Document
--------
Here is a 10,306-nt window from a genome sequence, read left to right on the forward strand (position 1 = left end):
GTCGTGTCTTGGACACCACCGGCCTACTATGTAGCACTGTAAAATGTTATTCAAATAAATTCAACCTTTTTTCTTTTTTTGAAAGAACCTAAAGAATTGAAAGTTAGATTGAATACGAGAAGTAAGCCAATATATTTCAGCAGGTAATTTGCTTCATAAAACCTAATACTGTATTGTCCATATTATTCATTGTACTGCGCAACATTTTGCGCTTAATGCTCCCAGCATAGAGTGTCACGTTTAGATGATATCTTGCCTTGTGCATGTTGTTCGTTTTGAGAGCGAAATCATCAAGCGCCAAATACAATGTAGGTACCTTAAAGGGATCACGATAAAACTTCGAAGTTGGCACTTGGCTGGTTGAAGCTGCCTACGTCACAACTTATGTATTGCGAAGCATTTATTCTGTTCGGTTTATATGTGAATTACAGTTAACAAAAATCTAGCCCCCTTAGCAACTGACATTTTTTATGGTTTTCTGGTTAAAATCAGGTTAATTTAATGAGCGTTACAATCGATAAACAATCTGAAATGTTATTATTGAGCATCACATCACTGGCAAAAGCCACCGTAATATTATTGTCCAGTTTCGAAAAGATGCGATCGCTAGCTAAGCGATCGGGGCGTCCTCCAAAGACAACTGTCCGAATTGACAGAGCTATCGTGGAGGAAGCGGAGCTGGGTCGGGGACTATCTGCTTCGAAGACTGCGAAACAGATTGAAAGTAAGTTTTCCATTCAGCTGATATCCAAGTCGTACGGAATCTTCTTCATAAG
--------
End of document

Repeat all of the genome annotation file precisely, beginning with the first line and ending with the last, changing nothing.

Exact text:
Here is a 10,306-nt window from a genome sequence, read left to right on the forward strand (position 1 = left end):
GTCGTGTCTTGGACACCACCGGCCTACTATGTAGCACTGTAAAATGTTATTCAAATAAATTCAACCTTTTTTCTTTTTTTGAAAGAACCTAAAGAATTGAAAGTTAGATTGAATACGAGAAGTAAGCCAATATATTTCAGCAGGTAATTTGCTTCATAAAACCTAATACTGTATTGTCCATATTATTCATTGTACTGCGCAACATTTTGCGCTTAATGCTCCCAGCATAGAGTGTCACGTTTAGATGATATCTTGCCTTGTGCATGTTGTTCGTTTTGAGAGCGAAATCATCAAGCGCCAAATACAATGTAGGTACCTTAAAGGGATCACGATAAAACTTCGAAGTTGGCACTTGGCTGGTTGAAGCTGCCTACGTCACAACTTATGTATTGCGAAGCATTTATTCTGTTCGGTTTATATGTGAATTACAGTTAACAAAAATCTAGCCCCCTTAGCAACTGACATTTTTTATGGTTTTCTGGTTAAAATCAGGTTAATTTAATGAGCGTTACAATCGATAAACAATCTGAAATGTTATTATTGAGCATCACATCACTGGCAAAAGCCACCGTAATATTATTGTCCAGTTTCGAAAAGATGCGATCGCTAGCTAAGCGATCGGGGCGTCCTCCAAAGACAACTGTCCGAATTGACAGAGCTATCGTGGAGGAAGCGGAGCTGGGTCGGGGACTATCTGCTTCGAAGACTGCGAAACAGATTGAAAGTAAGTTTTCCATTCAGCTGATATCCAAGTCGTACGGAATCTTCTTCATAAG